If you are computing means, it seems like you want a report rather than a reshaped data set.
I would recommend PROC REPORT.
Providing a portion of your data would help as then I (and others) could provide actual code.
You can't have a weight that is character.
Looks like you need just average weight of all subjects per timepoint. Does sashelp.cars example reflects your data?
proc sql; create table want as select *, mean(weight) as Average from sashelp.cars group by type order by type; quit;
If the weight comes as character datatype (which is abnormal), use "mean(input(weight, best.)) as Average".
"So, first it has to be reshaped by those doctors as wide..."
That's exactly what SAS BY processing is for. Have a look into Proc Means. You would have the doctor variable either in the CLASS or BY statement.
With Proc SQL similar things can be done using the GROUP BY statement.
It's most of the time better to keep the data in a narrow structure.
No. For example, there are 5 doctors who took the weight measure - each doctor took multiple times. So, first it has to be reshaped by those doctors as wide and then calculate average weight for each doctor. So-it has to be reshaped first. Also, I prefer macro since there are many datasets (with 3 parameters as I mentioned). Thank you!
Please go back to your first post. Read it closely.
Do you see any mention of DOCTOR? I don't. When you do not accurately describe the data (HINT: provide actual data) and a clear description of all of the elements of a task it doesn't help.
If you need to have the mean of some measures by the combination of Doctor and "person" then Proc Means/ summary with a class statement will do that. No reason to make a wide data set.
Here is a brief example of calculating a few means by groups of other variables with a data set that you should have in your SAS install.
Proc summary data=sashelp.class; class sex age; var height weight; output out=example mean= ; run;
The above calculates the means for 1)all observations in the data set 2)each level of age 3) each level of sex and 4) each combination of sex and age present in the data. Note that there are two variables in the output also added: _freq_, which is the number of observations used for each record and _type_ which aligns with which combination.
I show how to do multiple because your description changes. You can select which one makes sense for your specific use by selecting the correct _type_ value. IF you want the combinations of Sex and Age, which would be _type_=3 you could add the option NWAY to the Proc statement. Think of Sex as taking the role of your Doctor variable and Age as the person id.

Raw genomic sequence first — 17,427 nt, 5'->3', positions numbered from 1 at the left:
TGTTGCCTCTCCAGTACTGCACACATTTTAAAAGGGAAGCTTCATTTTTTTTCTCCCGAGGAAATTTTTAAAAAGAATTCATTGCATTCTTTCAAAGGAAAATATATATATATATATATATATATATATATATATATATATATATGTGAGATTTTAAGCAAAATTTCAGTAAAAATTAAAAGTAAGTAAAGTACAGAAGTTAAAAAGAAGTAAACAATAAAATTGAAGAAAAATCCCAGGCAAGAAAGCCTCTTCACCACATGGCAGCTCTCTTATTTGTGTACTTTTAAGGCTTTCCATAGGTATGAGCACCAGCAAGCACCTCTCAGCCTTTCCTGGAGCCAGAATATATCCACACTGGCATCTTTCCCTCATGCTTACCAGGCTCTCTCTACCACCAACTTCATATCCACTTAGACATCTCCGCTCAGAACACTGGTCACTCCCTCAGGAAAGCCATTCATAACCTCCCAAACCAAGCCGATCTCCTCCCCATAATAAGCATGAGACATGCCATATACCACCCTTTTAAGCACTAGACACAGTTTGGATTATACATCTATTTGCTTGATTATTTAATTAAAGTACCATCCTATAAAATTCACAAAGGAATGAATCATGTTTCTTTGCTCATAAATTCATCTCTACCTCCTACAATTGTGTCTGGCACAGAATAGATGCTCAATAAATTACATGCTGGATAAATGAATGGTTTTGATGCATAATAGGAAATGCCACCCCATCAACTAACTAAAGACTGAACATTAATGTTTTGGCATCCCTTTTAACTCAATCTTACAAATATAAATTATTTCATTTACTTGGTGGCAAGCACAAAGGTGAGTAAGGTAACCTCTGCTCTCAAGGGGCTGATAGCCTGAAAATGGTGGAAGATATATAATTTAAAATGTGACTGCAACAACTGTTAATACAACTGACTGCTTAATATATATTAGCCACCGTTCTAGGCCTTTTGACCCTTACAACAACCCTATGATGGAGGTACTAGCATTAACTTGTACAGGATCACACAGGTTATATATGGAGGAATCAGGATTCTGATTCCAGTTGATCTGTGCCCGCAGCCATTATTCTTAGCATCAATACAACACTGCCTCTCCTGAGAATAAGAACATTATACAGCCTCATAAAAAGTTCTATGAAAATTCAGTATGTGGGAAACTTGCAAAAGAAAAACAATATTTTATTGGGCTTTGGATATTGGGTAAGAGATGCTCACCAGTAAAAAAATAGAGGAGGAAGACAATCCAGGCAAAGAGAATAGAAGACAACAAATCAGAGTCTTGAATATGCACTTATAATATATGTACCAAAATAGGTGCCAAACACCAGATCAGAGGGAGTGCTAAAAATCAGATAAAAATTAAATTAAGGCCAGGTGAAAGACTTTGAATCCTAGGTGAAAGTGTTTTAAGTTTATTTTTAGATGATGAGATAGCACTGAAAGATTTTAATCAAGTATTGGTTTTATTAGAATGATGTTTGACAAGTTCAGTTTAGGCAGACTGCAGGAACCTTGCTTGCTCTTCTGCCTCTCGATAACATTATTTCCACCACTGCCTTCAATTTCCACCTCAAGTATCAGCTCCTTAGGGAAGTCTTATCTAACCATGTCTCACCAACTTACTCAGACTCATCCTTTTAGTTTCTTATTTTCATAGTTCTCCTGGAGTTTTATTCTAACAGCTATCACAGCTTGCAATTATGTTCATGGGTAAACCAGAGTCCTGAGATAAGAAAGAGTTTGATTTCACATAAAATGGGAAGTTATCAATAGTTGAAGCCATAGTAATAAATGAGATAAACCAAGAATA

And as @PaigeMiller said, a variable used to weight data cannot be character. In the case that you actually have a variable that should be treated as a weighting variable then when you fix the character issue fix all the name issues as well. You would have to do this before any "macro" to begin with.
If your data sets are similar enough otherwise then perhaps they should be combined before this summary. Unless there is yet another level of the problem you have not described. I would be wondering if some combinations of Doctor and person occur in different data sets (perhaps different time periods????) and should there be separate "means" just because they occur in different data sets.
Cleaning data to standardize things like variable names, types and lengths is something that should be done before any analysis or reporting. Try it. You'll find that everything goes much smoother later.
No report, but creating person level weight data from multiple time measured weights.
PROC SUMMARY can create a data set with averages by person (or even by multiple categories), but still you cannot have weights unless they are numeric. This is an absolute restriction, weights must be numeric.
Please show us a portion of one of these data sets. If the data is confidential, please make up a data set that represents the real problem. Please provide the data as working SAS data step code, which you can type in your self, or you can follow these instructions. Do not provide the data in any other form. REPEATING: DO NOT PROVIDE THE DATA IN ANY OTHER FORM.
Use PROC SUMMARY to count/average.
data have; input ID :$13. Doctor :$8. Wgt; datalines4; Acura MDX 3.5 Acura MDX 5.5 Acura RSX 2 4 Acura RSX 2 4 Acura TS 4.4 Acura TS 6.4 Acura TL 6.2 Kin MDX 3.5 Kin MDX 5.5 Kin RSX 2 4 Kin RSX 2 4 Kin TS 4.4 Kin TS 6.4 Kin TL 6.2 Kin TL 3.5 ;;;; proc summary data=have nway ; class id doctor; var wgt ; output out=step1 mean= ; run;
Then use PROC TRANSPOSE to convert to wide
proc transpose data=step1 out=weights ; by id; id doctor; var wgt ; run; proc transpose data=step1 out=counts prefix=num_; by id; id doctor; var _freq_; run;
You could use a format to display the counts larger than 1 as YES.
proc format ; value multiple low-1 = 'NO' 2-high = 'YES' ; run; data want; merge weights counts; by id; drop _name_; format num_: multiple.; run;;
Thank you. I need a sas macro to loop over multiple datasets.
Macro code is used to generate SAS code (in general). So first figure out what SAS code you need to generate for one input. Then clarify what parts of that code will need to change to handle a different dataset. Replace those parts with macro variables. Get that to work. Then wrap the result into a macro that uses those macro variables as the input parameters.
Why do you have multiple datasets?
What do they represent?
How are they different?
If the structure of each dataset is the same then perhaps you just need to first combine them into one dataset and then run the same code as before only adding an extra BY/CLASS variable before ID. At that point I am not sure how much value is added by converting the program into a macro.
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